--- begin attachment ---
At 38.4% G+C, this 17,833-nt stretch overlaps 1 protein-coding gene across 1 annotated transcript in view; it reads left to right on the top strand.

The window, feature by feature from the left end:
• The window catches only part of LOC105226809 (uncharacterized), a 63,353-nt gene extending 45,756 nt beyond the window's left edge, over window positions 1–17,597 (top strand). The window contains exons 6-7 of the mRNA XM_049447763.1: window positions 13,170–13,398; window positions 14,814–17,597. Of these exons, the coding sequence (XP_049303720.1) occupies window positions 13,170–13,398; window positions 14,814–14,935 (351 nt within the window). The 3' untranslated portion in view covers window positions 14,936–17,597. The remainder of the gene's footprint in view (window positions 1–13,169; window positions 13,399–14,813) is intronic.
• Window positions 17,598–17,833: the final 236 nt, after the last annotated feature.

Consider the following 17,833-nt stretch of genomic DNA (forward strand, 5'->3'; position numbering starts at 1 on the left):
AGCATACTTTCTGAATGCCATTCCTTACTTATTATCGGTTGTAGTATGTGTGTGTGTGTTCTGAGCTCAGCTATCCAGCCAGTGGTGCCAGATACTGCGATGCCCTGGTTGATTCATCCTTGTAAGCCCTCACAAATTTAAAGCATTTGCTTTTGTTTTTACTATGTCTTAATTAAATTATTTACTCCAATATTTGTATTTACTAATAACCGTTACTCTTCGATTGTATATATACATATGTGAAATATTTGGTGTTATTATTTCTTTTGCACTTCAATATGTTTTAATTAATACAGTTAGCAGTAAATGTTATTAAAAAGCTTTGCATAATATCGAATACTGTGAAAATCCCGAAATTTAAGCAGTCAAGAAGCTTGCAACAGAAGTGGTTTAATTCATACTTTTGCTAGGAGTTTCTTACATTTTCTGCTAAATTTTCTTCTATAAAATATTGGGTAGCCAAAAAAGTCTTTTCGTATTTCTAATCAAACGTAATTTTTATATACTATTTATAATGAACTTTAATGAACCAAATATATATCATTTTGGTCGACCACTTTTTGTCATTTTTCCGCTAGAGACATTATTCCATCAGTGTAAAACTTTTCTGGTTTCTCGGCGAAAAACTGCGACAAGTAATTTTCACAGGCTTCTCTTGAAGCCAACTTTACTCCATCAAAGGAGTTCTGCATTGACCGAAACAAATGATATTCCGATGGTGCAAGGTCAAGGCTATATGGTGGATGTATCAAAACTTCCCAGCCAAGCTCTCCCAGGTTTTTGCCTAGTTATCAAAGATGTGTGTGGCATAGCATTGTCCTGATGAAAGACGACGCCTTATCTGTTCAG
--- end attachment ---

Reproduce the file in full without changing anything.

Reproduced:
At 38.4% G+C, this 17,833-nt stretch overlaps 1 protein-coding gene across 1 annotated transcript in view; it reads left to right on the top strand.

The window, feature by feature from the left end:
• The window catches only part of LOC105226809 (uncharacterized), a 63,353-nt gene extending 45,756 nt beyond the window's left edge, over window positions 1–17,597 (top strand). The window contains exons 6-7 of the mRNA XM_049447763.1: window positions 13,170–13,398; window positions 14,814–17,597. Of these exons, the coding sequence (XP_049303720.1) occupies window positions 13,170–13,398; window positions 14,814–14,935 (351 nt within the window). The 3' untranslated portion in view covers window positions 14,936–17,597. The remainder of the gene's footprint in view (window positions 1–13,169; window positions 13,399–14,813) is intronic.
• Window positions 17,598–17,833: the final 236 nt, after the last annotated feature.

Consider the following 17,833-nt stretch of genomic DNA (forward strand, 5'->3'; position numbering starts at 1 on the left):
AGCATACTTTCTGAATGCCATTCCTTACTTATTATCGGTTGTAGTATGTGTGTGTGTGTTCTGAGCTCAGCTATCCAGCCAGTGGTGCCAGATACTGCGATGCCCTGGTTGATTCATCCTTGTAAGCCCTCACAAATTTAAAGCATTTGCTTTTGTTTTTACTATGTCTTAATTAAATTATTTACTCCAATATTTGTATTTACTAATAACCGTTACTCTTCGATTGTATATATACATATGTGAAATATTTGGTGTTATTATTTCTTTTGCACTTCAATATGTTTTAATTAATACAGTTAGCAGTAAATGTTATTAAAAAGCTTTGCATAATATCGAATACTGTGAAAATCCCGAAATTTAAGCAGTCAAGAAGCTTGCAACAGAAGTGGTTTAATTCATACTTTTGCTAGGAGTTTCTTACATTTTCTGCTAAATTTTCTTCTATAAAATATTGGGTAGCCAAAAAAGTCTTTTCGTATTTCTAATCAAACGTAATTTTTATATACTATTTATAATGAACTTTAATGAACCAAATATATATCATTTTGGTCGACCACTTTTTGTCATTTTTCCGCTAGAGACATTATTCCATCAGTGTAAAACTTTTCTGGTTTCTCGGCGAAAAACTGCGACAAGTAATTTTCACAGGCTTCTCTTGAAGCCAACTTTACTCCATCAAAGGAGTTCTGCATTGACCGAAACAAATGATATTCCGATGGTGCAAGGTCAAGGCTATATGGTGGATGTATCAAAACTTCCCAGCCAAGCTCTCCCAGGTTTTTGCCTAGTTATCAAAGATGTGTGTGGCATAGCATTGTCCTGATGAAAGACGACGCCTTATCTGTTCAG